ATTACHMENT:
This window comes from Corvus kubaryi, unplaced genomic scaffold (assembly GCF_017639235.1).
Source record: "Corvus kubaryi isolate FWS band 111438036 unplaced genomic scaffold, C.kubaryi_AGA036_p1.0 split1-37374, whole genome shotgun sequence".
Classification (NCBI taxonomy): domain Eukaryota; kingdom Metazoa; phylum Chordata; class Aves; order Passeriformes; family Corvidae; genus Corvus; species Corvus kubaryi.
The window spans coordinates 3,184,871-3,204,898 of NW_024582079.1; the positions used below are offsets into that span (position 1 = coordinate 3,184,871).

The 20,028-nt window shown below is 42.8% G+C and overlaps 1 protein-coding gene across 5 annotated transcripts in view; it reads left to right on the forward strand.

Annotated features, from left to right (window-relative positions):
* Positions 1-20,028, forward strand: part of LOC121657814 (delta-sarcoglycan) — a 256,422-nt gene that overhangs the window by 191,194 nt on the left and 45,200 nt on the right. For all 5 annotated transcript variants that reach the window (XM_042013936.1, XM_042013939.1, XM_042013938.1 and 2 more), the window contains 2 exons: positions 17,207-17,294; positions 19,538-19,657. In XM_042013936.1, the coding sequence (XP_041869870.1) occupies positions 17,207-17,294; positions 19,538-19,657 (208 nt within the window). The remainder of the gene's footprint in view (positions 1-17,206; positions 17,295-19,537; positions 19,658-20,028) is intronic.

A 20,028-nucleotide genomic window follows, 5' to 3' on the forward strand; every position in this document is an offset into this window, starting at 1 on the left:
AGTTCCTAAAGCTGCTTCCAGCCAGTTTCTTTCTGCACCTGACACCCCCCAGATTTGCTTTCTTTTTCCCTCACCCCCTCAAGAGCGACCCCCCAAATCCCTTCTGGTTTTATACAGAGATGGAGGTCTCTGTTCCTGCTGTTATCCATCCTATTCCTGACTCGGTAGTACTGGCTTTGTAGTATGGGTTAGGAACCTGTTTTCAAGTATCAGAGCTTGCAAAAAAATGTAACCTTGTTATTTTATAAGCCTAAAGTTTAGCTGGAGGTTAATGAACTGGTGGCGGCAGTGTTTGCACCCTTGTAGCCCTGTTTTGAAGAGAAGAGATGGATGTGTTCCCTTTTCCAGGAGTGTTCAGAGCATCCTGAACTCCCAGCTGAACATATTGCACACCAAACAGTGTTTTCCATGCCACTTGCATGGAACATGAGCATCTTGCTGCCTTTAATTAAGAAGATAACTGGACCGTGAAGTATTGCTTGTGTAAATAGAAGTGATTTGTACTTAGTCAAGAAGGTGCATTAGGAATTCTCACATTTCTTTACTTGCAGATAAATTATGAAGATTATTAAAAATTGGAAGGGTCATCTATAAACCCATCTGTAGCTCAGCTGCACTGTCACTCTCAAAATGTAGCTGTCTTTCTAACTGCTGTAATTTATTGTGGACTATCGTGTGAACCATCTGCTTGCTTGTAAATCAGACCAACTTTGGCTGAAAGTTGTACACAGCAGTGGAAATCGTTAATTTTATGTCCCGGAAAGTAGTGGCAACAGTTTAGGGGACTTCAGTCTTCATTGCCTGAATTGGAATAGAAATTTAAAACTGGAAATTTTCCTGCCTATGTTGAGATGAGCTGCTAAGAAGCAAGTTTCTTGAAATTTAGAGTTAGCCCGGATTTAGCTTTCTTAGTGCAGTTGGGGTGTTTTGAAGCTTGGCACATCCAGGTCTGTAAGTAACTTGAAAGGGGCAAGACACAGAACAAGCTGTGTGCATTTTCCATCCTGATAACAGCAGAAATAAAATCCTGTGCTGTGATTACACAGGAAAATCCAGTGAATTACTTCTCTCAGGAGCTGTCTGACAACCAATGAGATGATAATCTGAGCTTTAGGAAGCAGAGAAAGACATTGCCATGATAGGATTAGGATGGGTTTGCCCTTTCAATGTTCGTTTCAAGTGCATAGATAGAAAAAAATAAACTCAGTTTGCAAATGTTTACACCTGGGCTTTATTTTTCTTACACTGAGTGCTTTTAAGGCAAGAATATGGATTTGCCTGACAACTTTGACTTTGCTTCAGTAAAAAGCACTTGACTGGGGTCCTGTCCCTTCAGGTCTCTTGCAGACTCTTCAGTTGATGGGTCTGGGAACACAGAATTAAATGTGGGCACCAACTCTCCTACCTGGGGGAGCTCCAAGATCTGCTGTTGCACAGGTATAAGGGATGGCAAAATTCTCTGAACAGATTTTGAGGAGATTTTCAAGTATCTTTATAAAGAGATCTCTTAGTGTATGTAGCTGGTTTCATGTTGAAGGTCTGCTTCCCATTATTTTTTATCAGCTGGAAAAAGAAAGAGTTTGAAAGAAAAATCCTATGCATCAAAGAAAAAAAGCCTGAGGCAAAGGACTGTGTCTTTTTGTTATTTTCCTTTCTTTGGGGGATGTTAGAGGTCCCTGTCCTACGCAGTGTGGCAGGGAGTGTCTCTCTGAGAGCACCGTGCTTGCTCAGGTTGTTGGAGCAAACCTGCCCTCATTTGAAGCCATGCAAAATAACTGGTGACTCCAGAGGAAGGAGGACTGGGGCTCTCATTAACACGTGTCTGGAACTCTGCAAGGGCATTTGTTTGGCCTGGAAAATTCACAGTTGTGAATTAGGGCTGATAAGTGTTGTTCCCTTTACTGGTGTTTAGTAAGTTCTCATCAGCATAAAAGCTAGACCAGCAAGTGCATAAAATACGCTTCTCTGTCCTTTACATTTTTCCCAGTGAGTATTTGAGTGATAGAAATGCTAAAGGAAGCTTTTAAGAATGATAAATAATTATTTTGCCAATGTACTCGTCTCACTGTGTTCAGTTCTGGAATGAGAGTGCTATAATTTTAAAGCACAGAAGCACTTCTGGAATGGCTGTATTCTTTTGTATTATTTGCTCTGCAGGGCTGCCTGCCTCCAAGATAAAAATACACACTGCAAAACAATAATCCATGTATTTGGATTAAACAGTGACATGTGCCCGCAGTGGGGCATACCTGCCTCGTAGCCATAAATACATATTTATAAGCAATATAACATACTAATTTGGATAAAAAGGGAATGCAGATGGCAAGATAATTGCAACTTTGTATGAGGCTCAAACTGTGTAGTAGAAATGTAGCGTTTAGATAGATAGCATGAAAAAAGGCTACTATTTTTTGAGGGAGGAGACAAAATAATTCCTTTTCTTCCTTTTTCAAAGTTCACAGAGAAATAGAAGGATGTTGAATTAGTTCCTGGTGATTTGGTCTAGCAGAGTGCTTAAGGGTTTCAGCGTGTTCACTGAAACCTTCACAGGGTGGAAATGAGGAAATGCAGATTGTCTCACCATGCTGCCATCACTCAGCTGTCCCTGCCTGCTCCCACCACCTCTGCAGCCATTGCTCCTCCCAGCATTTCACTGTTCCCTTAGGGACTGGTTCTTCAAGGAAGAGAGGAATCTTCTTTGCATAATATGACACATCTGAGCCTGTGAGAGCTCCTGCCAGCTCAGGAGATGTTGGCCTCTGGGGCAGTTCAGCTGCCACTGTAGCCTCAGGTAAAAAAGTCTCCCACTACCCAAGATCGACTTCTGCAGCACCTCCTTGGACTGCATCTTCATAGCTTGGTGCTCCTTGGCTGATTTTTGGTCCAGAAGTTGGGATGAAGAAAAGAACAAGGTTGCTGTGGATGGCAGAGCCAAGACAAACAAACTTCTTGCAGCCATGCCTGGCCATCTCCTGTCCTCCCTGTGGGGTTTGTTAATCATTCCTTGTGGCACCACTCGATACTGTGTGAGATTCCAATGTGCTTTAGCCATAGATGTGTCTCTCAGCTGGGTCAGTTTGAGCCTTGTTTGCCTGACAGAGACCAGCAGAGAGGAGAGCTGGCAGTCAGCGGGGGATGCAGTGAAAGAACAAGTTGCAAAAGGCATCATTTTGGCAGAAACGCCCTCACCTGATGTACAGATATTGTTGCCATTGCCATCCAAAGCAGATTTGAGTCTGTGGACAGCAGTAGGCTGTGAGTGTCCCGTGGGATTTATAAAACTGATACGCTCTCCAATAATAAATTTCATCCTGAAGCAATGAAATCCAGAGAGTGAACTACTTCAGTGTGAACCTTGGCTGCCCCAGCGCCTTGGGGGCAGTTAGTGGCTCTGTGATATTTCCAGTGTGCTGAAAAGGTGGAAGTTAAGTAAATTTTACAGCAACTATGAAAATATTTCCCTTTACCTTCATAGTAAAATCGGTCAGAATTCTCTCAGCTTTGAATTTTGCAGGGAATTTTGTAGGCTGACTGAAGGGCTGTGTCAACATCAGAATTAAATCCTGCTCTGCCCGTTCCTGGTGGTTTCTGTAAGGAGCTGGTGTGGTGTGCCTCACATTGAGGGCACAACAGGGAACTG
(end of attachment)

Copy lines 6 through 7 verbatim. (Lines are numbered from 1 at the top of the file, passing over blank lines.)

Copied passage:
Annotated features, from left to right (window-relative positions):
* Positions 1-20,028, forward strand: part of LOC121657814 (delta-sarcoglycan) — a 256,422-nt gene that overhangs the window by 191,194 nt on the left and 45,200 nt on the right. For all 5 annotated transcript variants that reach the window (XM_042013936.1, XM_042013939.1, XM_042013938.1 and 2 more), the window contains 2 exons: positions 17,207-17,294; positions 19,538-19,657. In XM_042013936.1, the coding sequence (XP_041869870.1) occupies positions 17,207-17,294; positions 19,538-19,657 (208 nt within the window). The remainder of the gene's footprint in view (positions 1-17,206; positions 17,295-19,537; positions 19,658-20,028) is intronic.